Rabies is an infectious viral disease affecting human, domestic and wild animals. Human get this infection from infected animals, usually from the saliva of dog when it bites. Other rabid animals that can carry this virus are bat, monkey, cat, fox, raccoon, mongoose, pig and several other species. All reported rabies infections are from mammals.

Rabies human deaths are estimated to be 50,000 each year. But the actual infected population may be higher as no global rabies monitoring system exists.

The World Health Organization (WHO) reports:

99% of reported annual rabies deaths occur in Asia, Africa and South America.

90% deaths occurs in Asia.

60% deaths occurs in India; incidence is 3 in 1,00,000 population a year.

Rabies virus belongs to the Lyssavirus genus. There are 7 types in Lyssavirus, in which classic rabies virus represents the type 1. Once transmitted, the incubation period (time between exposure to the virus and symptoms become first apparent) is generally between 20 and 90 days, but it can also be of 4 days to several years in certain extremes cases.

Rabies virus is nuerotrophic which affects the nervous system of human and animals. As the virus spreads in the central nervous system (like brain), progressive inflammation of the brain (encephalitis) develops. The initial symptoms of rabies are often pain, mild fever or abnormal sensation of the skin like pricking, tingling or numbness (paraesthesia) of the limb. Once symptoms develop, rabies is fatal to both animals and humans, if not treated immediately. Advanced symptoms include hydrophobia (difficulty swallowing liquids), aerophobia (difficulties in inhalation, breathlessness), photophobia (excessive sensitivity to light and tendency to avoid light) and (or) paralysis.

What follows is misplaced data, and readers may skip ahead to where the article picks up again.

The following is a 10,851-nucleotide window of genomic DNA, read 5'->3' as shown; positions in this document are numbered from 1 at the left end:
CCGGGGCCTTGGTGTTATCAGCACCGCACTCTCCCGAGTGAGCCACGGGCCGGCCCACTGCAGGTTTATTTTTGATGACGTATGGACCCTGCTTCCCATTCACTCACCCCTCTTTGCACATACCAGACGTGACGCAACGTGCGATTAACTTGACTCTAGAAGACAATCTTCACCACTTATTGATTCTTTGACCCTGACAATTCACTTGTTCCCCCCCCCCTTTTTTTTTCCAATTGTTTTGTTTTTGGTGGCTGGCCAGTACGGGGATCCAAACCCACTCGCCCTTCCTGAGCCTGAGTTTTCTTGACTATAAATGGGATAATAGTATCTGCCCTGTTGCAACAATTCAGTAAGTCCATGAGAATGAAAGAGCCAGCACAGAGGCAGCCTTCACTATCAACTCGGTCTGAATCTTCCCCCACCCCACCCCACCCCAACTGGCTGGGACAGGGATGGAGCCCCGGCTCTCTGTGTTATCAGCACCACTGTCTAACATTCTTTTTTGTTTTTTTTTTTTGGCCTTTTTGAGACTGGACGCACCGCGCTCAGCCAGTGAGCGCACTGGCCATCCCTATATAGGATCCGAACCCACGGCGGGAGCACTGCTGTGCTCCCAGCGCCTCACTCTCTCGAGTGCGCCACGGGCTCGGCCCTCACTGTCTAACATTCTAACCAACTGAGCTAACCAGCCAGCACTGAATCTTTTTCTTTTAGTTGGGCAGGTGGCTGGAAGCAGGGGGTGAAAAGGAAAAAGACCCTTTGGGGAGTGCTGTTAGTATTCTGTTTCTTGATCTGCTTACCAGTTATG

Nerve Tissue Vaccines (inactivated rabies infected brain tissues from animals) is once a staple in rabies prevention and is being phased out as it has serious side effects human such as paralysis. Modern rabies vaccines such as, cell culture rabies vaccines (CCRV) and purified chick-embryo cell vaccine (PCECV) and purified Vero cell rabies vaccine (PVRV) are in common use and administered by intradermal (inside the skin)  or intramuscular (inside the muscle) routes.

Human rabies in Indian context

Most animal bites in India are due to dogs (92%), followed by monkeys (3%), cats (2%) and other mammals. Rural areas account for 76% of human rabies cases. In many cases the human victim follows dogs closely for symptoms of rabies. If dogs are non-symptomatic the human victim is unlikely to seek any medical advice. Approximately 59% of animal bite victims resort to faith healing, herbal therapy or self treatment. An Indian scientific report in 2008 suggests that rabies incidence is reducing from 3 in 1,00,000 to 2 in 1,00,000 (0.003 to 0.002%) in human.

Table 1. WHO compilation of  human rabies data in Asia for 2004.


Rabies Deaths













Recent articles on rabies in popular journal, 2012:

Contributor: Duraiswamy Navaneetham PhD.
Temple University School of Medicine
Philadelphia, PA, USA

December 2009